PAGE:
Finland’s Interior Ministry says it’s revisiting legislation relating to asylum applications. The ministry said Tuesday that reforms in the pipeline mean it will give up the practice of granting residence permits on compassionate grounds to applicants who don’t meet the criteria for international protection.
The Interior Ministry said that it will review its procedures for granting residence permits to asylum seekers in a bid to bring national legislation in line with European Union regulations.
The review project will get started immediately so that it can be circulated for comments in November, the ministry said.
Current immigration legislation allows for the authorities to grant asylum or issue a residence permit on the basis of subsidiary protection or humanitarian protection where applicants meet the requirements for international protection.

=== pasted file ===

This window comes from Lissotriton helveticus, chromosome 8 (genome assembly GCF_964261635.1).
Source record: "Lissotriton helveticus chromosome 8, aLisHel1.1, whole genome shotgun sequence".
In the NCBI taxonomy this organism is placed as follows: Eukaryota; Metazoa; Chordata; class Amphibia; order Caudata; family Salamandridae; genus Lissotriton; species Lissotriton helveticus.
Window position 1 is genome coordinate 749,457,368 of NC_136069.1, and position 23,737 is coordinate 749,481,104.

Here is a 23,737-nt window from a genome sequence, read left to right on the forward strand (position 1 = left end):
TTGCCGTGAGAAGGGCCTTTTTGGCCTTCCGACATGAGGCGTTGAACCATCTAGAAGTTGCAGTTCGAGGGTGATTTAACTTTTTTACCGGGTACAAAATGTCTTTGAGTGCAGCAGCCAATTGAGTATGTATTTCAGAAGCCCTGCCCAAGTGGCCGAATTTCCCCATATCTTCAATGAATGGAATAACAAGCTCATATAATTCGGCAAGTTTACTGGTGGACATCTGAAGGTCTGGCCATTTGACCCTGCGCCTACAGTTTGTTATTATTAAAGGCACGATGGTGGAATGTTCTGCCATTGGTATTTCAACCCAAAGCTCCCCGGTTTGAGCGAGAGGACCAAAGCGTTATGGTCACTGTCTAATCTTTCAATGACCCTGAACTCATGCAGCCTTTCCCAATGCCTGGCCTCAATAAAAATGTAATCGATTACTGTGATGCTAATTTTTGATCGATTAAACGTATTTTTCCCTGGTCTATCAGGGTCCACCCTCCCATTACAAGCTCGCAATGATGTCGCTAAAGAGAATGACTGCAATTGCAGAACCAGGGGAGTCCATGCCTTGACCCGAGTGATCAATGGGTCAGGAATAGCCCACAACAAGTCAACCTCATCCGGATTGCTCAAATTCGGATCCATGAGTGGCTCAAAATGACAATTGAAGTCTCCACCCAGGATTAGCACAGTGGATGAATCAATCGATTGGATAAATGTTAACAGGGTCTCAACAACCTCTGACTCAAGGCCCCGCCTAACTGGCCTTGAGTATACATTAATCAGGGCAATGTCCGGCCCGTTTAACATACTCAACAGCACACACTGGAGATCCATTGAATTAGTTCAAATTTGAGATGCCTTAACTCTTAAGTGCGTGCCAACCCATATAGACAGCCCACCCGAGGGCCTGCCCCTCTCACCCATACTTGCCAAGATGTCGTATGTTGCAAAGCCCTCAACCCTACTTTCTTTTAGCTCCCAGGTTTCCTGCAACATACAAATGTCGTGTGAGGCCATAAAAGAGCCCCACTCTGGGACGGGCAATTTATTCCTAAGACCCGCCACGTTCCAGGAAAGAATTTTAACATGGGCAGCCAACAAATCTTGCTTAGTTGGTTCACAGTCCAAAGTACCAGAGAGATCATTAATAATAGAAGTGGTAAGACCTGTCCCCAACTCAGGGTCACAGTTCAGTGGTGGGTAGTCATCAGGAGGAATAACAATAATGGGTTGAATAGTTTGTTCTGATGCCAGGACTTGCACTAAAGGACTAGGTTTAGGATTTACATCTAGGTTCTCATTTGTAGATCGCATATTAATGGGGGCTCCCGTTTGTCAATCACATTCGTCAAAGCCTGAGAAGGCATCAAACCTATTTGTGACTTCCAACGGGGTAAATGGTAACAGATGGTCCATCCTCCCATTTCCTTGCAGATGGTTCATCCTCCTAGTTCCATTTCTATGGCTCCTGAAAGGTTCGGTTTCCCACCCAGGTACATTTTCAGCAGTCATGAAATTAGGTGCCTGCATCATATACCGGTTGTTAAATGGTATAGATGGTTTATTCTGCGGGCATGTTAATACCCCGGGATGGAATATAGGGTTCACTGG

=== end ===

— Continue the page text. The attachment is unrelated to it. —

Permits on compassionate grounds inconsistent with EU practice
The ministry noted however, that in cases where applicants don’t meet the criteria for international protection, Finnish authorities may also grant a residence permit on compassionate grounds. However it pointed out that the practice of granting residence permits to asylum applicants on compassionate grounds approach is not consistent with EU regulations.
«In practice, this could mean that residence permits would no longer be issued on the basis of humanitarian protection,» the ministry said in a release.
The Interior Ministry said that the number of individuals who had received humanitarian protection in Finland was very small, accounting for roughly one percent of all favourable asylum decisions between 2013 and 2014.
The ministry said it would also be looking to tighten the criteria for family re-unification cases to comply with the EU’s family reunification directive.
A government proposal on the legislative changes will be submitted to Parliament early next year.